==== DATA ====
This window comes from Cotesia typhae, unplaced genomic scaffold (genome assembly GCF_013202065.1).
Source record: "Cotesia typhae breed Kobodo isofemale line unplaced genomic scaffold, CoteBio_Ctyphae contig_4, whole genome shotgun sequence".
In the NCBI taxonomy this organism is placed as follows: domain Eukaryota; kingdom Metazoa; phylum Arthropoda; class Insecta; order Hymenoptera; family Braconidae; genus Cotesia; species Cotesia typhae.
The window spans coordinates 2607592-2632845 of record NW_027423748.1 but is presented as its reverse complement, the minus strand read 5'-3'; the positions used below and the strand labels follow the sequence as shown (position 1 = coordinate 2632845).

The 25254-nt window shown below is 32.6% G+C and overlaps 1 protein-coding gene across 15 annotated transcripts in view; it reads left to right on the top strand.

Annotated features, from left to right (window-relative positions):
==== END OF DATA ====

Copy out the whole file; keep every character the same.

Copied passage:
This window comes from Cotesia typhae, unplaced genomic scaffold (genome assembly GCF_013202065.1).
Source record: "Cotesia typhae breed Kobodo isofemale line unplaced genomic scaffold, CoteBio_Ctyphae contig_4, whole genome shotgun sequence".
In the NCBI taxonomy this organism is placed as follows: domain Eukaryota; kingdom Metazoa; phylum Arthropoda; class Insecta; order Hymenoptera; family Braconidae; genus Cotesia; species Cotesia typhae.
The window spans coordinates 2607592-2632845 of record NW_027423748.1 but is presented as its reverse complement, the minus strand read 5'-3'; the positions used below and the strand labels follow the sequence as shown (position 1 = coordinate 2632845).

The 25254-nt window shown below is 32.6% G+C and overlaps 1 protein-coding gene across 15 annotated transcripts in view; it reads left to right on the top strand.

Annotated features, from left to right (window-relative positions):